It’s long been recognised that shareholders may have preferences that extend beyond financial value maximisation. Investors may want companies to go faster on climate change than pure economic incentives suggest the company should go. This could be because they view reduced returns in, say, an oil company being a price worth paying for lower emissions and reduced climate impacts on other companies in their portfolio. Alternatively, an asset manager may have commercial incentives to take a particular stance on ESG issues to attract assets from a target client segment. An asset manager’s profit is increased as much or more by gathering new assets as by increasing the value of those assets.
An interesting case study is Shell. Having announced, in 2017, a new strategy to cut the net carbon footprint of its products in half by 2050, investors pushed for an explicit target to be put in the company’s Long-term Incentive Plan (LTIP). The LTIP targets have played a central role in an ongoing debate between Shell’s management and certain of its stakeholders over the pace of change at the oil company.
A second motivation for companies may be to show that they are meeting societal expectations. A sustainable business maximising value for its shareholders must, as Milton Friedman pointed out, follow the accepted societal norms of the day. Increasingly the lack of diversity in senior leadership positions in many industries is viewed as unacceptable. Although the evidence of a financial business case for improving diversity is mixed, societal expectations may require progress regardless.
The UK’s Women in Finance Initiative is a good example. Under this politically sponsored initiative, firms are expected to set pay targets for improving diversity, as a way to encourage focus on something that might not automatically have been focused upon otherwise, because of the lack of short-term impact on profits.
A third motivation may be to reinforce the organisation’s purpose. Companies increasingly use their purpose as a way of creating shared expectations between the company, its shareholders, and other stakeholders, about how that company will act in the world and manage different stakeholder interests in pursuit of long-term value. ESG targets can be used to help communicate these priorities not just externally but also throughout the company.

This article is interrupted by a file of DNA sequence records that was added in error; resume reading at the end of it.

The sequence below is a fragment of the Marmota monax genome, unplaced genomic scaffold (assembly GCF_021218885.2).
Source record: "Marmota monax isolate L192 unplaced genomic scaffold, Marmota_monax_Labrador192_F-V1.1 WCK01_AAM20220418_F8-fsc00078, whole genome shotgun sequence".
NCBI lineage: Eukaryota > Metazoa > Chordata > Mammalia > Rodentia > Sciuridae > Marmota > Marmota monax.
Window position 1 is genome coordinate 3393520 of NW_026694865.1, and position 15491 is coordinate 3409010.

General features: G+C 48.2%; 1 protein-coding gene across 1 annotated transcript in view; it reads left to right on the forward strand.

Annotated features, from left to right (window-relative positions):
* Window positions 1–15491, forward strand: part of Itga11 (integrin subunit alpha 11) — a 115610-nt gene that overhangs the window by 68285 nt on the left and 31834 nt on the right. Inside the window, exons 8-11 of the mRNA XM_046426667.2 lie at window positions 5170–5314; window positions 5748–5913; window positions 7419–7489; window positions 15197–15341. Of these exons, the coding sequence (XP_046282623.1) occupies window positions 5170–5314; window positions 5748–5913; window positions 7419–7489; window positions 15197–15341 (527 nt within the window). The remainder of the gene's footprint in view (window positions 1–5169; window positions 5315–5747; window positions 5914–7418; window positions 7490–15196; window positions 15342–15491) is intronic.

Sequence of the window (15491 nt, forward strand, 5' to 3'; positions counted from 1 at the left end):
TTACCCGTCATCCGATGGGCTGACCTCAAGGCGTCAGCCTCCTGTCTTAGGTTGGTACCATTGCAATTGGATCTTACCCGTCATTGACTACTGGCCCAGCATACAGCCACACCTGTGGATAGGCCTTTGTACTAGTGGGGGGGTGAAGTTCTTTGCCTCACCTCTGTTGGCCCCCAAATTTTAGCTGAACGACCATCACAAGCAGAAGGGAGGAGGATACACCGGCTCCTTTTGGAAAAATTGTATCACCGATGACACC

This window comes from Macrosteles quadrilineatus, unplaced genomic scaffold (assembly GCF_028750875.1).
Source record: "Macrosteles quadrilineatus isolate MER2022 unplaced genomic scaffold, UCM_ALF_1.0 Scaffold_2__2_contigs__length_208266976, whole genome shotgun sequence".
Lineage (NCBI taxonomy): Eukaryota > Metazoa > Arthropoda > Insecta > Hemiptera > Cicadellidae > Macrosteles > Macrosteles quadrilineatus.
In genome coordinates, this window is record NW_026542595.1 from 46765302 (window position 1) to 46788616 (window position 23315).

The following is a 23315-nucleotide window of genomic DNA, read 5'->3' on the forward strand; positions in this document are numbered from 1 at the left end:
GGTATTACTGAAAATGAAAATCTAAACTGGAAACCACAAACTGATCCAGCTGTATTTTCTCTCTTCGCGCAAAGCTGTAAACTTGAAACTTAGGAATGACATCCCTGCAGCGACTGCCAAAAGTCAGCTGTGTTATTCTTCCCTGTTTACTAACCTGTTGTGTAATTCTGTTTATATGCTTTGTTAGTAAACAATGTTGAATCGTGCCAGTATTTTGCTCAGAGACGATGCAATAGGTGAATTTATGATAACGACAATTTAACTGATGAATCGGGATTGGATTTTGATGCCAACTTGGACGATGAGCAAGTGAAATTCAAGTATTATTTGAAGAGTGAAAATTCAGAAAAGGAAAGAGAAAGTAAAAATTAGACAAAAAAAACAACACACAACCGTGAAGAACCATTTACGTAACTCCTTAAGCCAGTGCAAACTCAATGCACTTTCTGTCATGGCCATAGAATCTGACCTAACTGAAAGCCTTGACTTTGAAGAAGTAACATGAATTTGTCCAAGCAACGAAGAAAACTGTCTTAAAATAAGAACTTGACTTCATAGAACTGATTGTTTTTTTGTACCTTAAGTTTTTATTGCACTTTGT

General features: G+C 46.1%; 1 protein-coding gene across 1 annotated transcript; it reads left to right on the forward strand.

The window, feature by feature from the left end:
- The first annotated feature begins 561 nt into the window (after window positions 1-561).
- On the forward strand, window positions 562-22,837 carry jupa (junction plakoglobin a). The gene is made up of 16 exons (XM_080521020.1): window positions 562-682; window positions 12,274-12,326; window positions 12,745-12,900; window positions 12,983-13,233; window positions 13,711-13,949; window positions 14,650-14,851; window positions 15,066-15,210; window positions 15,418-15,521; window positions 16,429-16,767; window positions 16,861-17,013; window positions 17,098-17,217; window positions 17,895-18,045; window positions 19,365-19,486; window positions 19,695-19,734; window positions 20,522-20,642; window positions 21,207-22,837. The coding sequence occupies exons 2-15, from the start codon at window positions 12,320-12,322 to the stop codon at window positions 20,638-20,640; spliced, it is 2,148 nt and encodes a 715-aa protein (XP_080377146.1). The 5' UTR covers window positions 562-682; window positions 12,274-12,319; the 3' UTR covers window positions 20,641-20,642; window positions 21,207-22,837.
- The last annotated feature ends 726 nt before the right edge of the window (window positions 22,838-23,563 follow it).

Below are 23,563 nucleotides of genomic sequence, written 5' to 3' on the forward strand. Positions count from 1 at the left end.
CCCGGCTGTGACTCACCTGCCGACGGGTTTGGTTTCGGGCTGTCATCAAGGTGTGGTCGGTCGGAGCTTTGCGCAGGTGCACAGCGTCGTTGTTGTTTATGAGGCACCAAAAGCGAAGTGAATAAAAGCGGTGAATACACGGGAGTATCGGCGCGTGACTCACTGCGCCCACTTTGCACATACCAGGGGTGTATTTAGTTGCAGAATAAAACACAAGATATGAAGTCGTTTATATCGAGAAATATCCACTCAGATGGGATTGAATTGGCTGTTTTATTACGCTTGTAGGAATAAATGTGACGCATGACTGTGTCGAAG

Unilever’s purpose of “making sustainable living commonplace” has been at the heart of its strategy for creating value for a number of years, and the detail of what this means is set out in the Unilever Sustainable Living Plan (USLP). In 2017 the company reinforced this through including a measure linked to the USLP for 25% of the LTIP plan awarded to thousands of senior managers. Unilever did this to reinforce a balanced set of priorities with the management team, reflecting the company’s purpose. Indeed, mobilising an organisation behind a new set of priorities is perhaps the strongest argument for including ESG targets in pay.
Boards need to be clear on their motivation as it affects their mandate. If shareholder value is the motivation then the ESG factors incentivised should be material to the company. If it’s shareholder preferences then the company needs to be sure that they are interpreting those preferences correctly. If it’s to align with societal expectations then boards need to be sure that the ESG issue is one where the company can have an outsize impact, is better placed than others to do so, and the ESG dimension affects a material stakeholder group. If it’s to align with the company’s purpose then the board needs to be prepared to explain why this is the case and how that purpose leads to long-term value.
Be careful what you wish for
Linking pay to ESG is not without its problems. As Goodhart’s law states: when a measure becomes a target, it ceases to be a good measure.